Reports say the Aurukun primary school massively overstated its student numbers by accident.

A review of the school run in partnership with Indigenous leader Noel Pearson’s Good to Great Schools organisation has found it routinely overstated enrolments and netted up to $815,000 in extra payments.

Acting auditor-general Anthony Close said student numbers were not deliberately inflated, but came as a result of poor record keeping and misinterpreted policy.

There was no deliberate mismanagement and “no evidence of financial impropriety” in the schools public funding, he said.

Mr Close said poor financial stewardship by the Education Department was partly to blame.

Good to Great Schools Australia (GGSA) leader Noel Pearson said the review process had damaged the Cape York Academy's reputation.

Mr Pearson said the report gave “important confirmation that GGSA played no role or had responsibility in these matters”.

“[The auditor-general] has given a clean bill of health to the financial and administrative practices of Good to Great Schools Australia's role with the [academy],” he said in a statement.

“GGSA places on record our dismay and concern at the curious release of sections of those previous reports to media, which damaged GGSA's reputation and jeopardised our students' education.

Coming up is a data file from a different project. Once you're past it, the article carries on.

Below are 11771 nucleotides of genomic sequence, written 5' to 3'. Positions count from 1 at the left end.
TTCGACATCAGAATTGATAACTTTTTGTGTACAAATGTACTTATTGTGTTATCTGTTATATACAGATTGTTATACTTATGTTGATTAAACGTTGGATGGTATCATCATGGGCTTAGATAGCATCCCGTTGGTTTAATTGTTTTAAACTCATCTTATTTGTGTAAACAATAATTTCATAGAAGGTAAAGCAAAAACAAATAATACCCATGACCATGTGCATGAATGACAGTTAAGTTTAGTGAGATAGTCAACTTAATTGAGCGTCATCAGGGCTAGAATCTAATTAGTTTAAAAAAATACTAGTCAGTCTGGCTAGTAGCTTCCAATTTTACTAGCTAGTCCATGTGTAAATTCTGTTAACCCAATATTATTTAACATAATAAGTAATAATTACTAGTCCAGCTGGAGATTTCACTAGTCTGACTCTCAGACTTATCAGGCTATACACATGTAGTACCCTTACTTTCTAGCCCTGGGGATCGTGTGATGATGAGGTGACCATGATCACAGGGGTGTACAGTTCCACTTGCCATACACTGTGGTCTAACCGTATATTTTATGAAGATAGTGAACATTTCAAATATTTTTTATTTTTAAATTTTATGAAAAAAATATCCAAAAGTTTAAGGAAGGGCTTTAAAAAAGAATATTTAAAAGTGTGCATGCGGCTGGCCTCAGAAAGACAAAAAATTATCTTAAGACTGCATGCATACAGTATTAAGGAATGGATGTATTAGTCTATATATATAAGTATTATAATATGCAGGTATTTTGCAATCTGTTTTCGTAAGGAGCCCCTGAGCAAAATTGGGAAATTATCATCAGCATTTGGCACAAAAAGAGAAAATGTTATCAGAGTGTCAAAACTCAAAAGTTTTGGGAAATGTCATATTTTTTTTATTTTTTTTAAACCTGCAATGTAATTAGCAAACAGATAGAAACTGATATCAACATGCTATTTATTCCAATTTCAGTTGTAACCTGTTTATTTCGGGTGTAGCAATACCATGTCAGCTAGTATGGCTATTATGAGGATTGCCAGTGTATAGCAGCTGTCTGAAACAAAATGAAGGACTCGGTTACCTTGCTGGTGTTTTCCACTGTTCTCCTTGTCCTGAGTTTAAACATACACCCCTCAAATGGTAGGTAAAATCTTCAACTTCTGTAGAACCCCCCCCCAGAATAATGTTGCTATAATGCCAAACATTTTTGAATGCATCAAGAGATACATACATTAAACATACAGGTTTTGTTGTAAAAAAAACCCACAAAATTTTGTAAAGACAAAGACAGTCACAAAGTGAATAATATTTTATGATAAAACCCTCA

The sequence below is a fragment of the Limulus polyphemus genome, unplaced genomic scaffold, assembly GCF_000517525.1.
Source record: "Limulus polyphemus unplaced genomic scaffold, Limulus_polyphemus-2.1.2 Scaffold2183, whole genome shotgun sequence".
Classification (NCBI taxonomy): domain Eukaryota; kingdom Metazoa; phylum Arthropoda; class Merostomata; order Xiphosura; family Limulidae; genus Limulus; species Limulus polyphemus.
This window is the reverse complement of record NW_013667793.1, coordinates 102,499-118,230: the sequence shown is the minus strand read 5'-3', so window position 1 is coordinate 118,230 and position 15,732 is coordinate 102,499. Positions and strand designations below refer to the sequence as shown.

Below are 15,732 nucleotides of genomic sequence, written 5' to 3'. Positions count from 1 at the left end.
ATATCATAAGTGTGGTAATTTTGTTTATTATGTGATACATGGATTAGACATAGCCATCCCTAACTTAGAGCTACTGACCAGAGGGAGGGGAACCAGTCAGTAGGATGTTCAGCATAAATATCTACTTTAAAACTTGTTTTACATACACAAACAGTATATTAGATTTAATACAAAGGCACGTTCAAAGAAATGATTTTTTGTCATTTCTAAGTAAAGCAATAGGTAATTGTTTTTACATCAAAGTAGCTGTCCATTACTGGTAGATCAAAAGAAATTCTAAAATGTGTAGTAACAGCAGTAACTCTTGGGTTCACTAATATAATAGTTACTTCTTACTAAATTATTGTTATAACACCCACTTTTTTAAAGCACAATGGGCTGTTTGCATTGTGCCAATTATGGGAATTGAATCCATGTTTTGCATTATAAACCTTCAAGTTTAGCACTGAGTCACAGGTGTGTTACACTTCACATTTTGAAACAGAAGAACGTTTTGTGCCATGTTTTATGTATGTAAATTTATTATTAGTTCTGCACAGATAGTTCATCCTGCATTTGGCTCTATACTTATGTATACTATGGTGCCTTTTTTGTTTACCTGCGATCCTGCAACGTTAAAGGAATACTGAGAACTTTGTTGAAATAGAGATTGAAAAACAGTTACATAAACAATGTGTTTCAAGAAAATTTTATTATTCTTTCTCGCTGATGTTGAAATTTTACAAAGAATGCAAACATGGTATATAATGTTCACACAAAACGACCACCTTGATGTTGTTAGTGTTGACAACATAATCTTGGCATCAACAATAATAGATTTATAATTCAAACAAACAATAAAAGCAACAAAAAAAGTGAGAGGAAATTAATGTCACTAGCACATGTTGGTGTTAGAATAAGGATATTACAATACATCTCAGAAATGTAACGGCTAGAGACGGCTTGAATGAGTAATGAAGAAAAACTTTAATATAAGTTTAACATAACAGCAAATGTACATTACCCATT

“Those within the department responsible for the leaking should be exposed and held to account.”

Queensland’s education director-general ordered the review after an internal audit last year found a number of high-risk business practices, which led to thousands of dollars in payments and purchases not being adequately explained.

The latest review found student enrolment numbers were over-reported by 116 between 2010 and 2016, resulting in the Government providing $815,000 in base funding to the school that it may not have been entitled to.

The auditors found no evidence of deliberate manipulation.

Mr Close said the numbers were fudged because school staff incorrectly interpreted Education Department policy and guidelines.

“Aurukun school staff who processed student enrolments did not confirm the identity, custody, and age of children,” he said.

Additionally, a Memorandum of Understanding (MoU) between the Government and GGSA was partly to blame.

“The MoU did not contain essential elements to allow DET to successfully manage a long-term partnership,” Mr Close wrote.

The auditor’s report made three recommendations: stronger agreements between private operators and the state, better training for staff, and more reviews to make sure the recommendations are implemented.